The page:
Gower Bibliography

Medieval Writers and Their Work: Middle English Literature 1100-1500. 2d ed

Burrow, J. A. "Medieval Writers and Their Work: Middle English Literature 1100-1500. 2d ed." Oxford: Oxford University Press, 2008


John Burrow published the first edition of this little (currently 156 pp.) volume in 1982, noting in the Preface: "The present book is designed as a introduction. At the risk of giving an exaggerated impression of the strangeness of Middle English writings, I have concentrated on some of the chief differences which confront a reader of modern literature when he or she first approaches them: the differences in the notion of literature itself (Chapter 1), in the circumstances under which writings were produced and received (Chapter 2), in the types of writing produced (Chapter 3), and in the kinds of meaning to be found in them (Chapter 4). Chapters 1 and 5 also attempt to characterize the Middle English period in relation to earlier and later periods of English literature." In addition to providing a clear view of its purpose—"an introduction," and aimed not specifically at undergraduate students as most of such books are, but rather at any "reader of modern literature" upon first encounter with medieval writing--the preface thus succinctly outlines the book's contents. Commentary on Gower thus predictably runs throughout, tailored to suit the larger context of each chapter. Although this second edition is more than a quarter century more recent than the first, it remains in most ways a very similar presence. The bibliography, for example, has been "updated" by only nine citations post-2000. Yet Burrow himself remains one of the most sensitive and perceptive of readers, and his views of Gower here are profoundly worth knowing. His insight into "the contradiction . . . in which Chaucer, Gower and their immediate successors found themselves," is a case in point. "These writers . . . found themselves partially alienated from their native literary heritage (e.g., "adapted . . . to the practice or oral delivery"), in so far as that heritage represented conditions that were recessive in their day" (56). The different ways Chaucer and Gower found to respond to what Burrow calls "minstrel features" (57) stand for him as representative of major writers of the period: in the CantT Chaucer "came to terms" with that heritage by incorporating "addresses to the audience, oaths, asseverations, redundant phrases," to "speak 'ful brode' when he wants to" (57), while Gower looked to French and Latin literatures for better models than "minstrelisms," ultimately achieving a verse "purged (though at the cost of a certain debility) of minstrel features" (57). Burrow sees the "apogee" of "English narrative verse" in the work of Gower, Chaucer, and the Gawain-poet (71). And consider Burrow on the "complications of interpretation" that arise with some of the tales in the CA: "Sometimes it seems that [Gower] has simply failed to find a suitable story to illustrate this vice or that virtue, as required by his scheme; but on other occasions we can recognize a deliberate finesse in the relation between tale and context . . . . When the scale of the narrative is increased, complications . . . may arise . . . . [Yet] in literature as in life, events often appear less simple the more you know about them. Most stories, if they are told with any richness of human detail, tend to forfeit their straightforward relationship to exemplified truth. In the light of such a story, the 'truth' may come to seem complicated, or doubtful, or simply irrelevant." (118, 119) Few more sensible words have been written, perhaps, to answer complaints about Gower's narrative "failures." For many now, in the new age of Brexit, the most interesting chapter may be the last in which Burrow ponders the future of writers like Chaucer and Gower, when "poetry of that kind, in that kind of English and that kind of metre, and printed in that kind of book--will face increasingly strong challenges from rivals who do not recognize the language of the Authorized Version as their English. The tradition of Chaucer, Milton, and Tennyson can hardly fail to suffer such challenges in an age where English is a world language and England no longer a world power" (138). Reading that--written in 2007--one can dodge its eerie clairvoyance in the new reality of Brexit. Burrow's is still a book from which to learn much--and ought, perhaps, to be on every Introduction to the Middle Ages reading list. [RFY. Copyright. The John Gower Society. eJGN 35.2]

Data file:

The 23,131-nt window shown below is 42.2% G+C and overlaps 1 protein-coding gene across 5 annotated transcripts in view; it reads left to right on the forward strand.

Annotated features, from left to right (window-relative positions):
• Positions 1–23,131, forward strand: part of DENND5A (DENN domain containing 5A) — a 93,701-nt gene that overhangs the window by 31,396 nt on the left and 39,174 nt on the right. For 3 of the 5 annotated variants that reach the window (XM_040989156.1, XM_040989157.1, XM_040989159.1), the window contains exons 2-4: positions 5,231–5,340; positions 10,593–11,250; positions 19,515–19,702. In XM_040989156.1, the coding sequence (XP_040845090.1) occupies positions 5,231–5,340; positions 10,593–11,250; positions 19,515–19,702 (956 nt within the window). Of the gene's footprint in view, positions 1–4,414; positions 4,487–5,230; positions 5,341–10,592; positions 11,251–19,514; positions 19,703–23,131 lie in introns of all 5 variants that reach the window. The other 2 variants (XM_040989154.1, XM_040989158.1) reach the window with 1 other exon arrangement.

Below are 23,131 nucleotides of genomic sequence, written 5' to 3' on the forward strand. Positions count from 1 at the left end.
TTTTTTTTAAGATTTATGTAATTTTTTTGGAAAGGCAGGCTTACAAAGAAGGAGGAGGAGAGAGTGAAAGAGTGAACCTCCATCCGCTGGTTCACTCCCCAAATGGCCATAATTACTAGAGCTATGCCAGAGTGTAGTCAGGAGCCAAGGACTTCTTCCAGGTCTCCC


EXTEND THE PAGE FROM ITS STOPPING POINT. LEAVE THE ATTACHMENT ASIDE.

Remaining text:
Item Type:Book
Subjects:Backgrounds and General Studies
Confessio Amantis

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